2004 Toyota Prius: "B" Is For Bad
October 19, 2010
A lot of people wonder what the deal is with the "B" position on the shifter of the 2004 Toyota Prius (and most other Toyota Hybrids). Some people figure that B increases the level of regenerative braking and plows more juice into the battery.
Not so fast. Turns out the opposite is true.
Compared to coasting in plain-old D, engine speed goes up in B to provide more genuine engine braking. RPMs increase in this mode, just as they would if you had downshifted a regular transmission, with the drag coming from the engine pumping air through itself while the fuel injectors sit dormant. But the Prius planetary transmission's gear ratio regulating element, electric motor-generator MG1, has to expend some battery energy to command the engine's crankshaft speed up to create this extra drag.
It gets worse. Engine braking represents a lost opportunity for the electrical regenerative braking system, the system by which all hybrids collect most (and in some cases all) of the electricity that makes them hybrids in the first place. The mechanical engine pumping losses that are engine braking could and should be avoided so they can go through the regenerative path to the battery instead. But the use of B robs the charging system of this chance and, ultimately, robs your wallet in the form of lost mpg.
In a regular car it would be madness to tell someone they should use the brakes to slow the car when going downhill, but here in the Prius, a so-called "strong" hybrid with sizable electric motors, that's oftentimes better for efficiency and no serious threat to the integrity of your regular friction brakes.
That's because the regenerative braking system in a strong hybrid can develop a significant amount of slowing by using the electric motor as a generator. In the 2010 and 2011 Gen 3 Toyota Prius, for example, the regen system can produce decelerations of up to 0.6g. Our somewhat less-efficient Gen 2 Prius (rated at 46 mpg combined instead of 50 mpg for the Gen 3) doesn't do quite as well in this regard, but the regen braking effect it can produce is still significant.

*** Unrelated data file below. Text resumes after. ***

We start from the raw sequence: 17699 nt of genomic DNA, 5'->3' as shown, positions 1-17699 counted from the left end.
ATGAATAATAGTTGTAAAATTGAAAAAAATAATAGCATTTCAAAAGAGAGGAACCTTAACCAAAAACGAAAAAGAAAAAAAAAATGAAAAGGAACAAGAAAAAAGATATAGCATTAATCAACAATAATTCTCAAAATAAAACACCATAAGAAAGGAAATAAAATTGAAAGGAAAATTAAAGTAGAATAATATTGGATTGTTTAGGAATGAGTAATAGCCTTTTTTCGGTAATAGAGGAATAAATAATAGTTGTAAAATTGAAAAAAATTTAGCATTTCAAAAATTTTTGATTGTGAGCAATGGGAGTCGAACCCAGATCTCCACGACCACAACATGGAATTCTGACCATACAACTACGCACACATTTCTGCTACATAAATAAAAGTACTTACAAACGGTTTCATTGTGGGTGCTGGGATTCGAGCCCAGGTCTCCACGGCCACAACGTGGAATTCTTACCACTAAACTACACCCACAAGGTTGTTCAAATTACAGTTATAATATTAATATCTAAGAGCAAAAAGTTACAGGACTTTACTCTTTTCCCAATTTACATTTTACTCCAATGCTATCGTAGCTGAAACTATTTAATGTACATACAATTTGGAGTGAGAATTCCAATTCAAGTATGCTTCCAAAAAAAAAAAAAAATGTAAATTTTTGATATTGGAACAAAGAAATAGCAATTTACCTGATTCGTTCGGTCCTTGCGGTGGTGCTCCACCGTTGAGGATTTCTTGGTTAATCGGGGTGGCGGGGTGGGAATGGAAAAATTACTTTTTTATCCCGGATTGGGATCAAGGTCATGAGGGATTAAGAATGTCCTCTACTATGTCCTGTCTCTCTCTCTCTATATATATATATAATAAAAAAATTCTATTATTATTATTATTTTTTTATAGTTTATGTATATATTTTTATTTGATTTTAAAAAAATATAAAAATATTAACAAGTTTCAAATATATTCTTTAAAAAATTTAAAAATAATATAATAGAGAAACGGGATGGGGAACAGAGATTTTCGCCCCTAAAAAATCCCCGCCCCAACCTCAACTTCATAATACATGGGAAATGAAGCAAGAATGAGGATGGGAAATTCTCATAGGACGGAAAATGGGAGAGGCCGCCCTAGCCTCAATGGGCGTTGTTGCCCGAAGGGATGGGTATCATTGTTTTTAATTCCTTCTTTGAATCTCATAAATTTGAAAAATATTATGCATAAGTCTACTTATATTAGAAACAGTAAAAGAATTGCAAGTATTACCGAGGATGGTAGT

Need perspective? Most normal stops are made at 0.2 to 0.3g. Impatient folk stop at 0.4g or so. You might touch 0.6g if you get surprised by a yellow light. Unless your license has several points on it, over 90% of your braking occurs below 0.6g.
Unless the grade is very steep or very long, the foot braking mode you'll be in on a downgrade will be an electronic one, with your battery as benefactor. Your brake pads and rotors can't overheat if they're not being asked to do much.
Fun fact: our 2004 Prius has over 85,000 miles on the clock. The original brake pads still have some meat left and the rotors still look good and run true. That's regenerative braking for you.
But you can overdo it. The battery in a Prius can only hold so much, and a long grade can top it fully, at which time the computer begins to rely more heavily on the friction brakes. Keep one eye on your battery monitor and shift into B if there's still grade remaining when the gauge reads full.
Of course fully electric cars have no possibility of engine braking, so this B mode discussion is a moot point. But their batteries and electric motors are so large that they can soak up just about everything the longest grade can throw at them.
Dan Edmunds, Director of Vehicle Testing @ 85,354 miles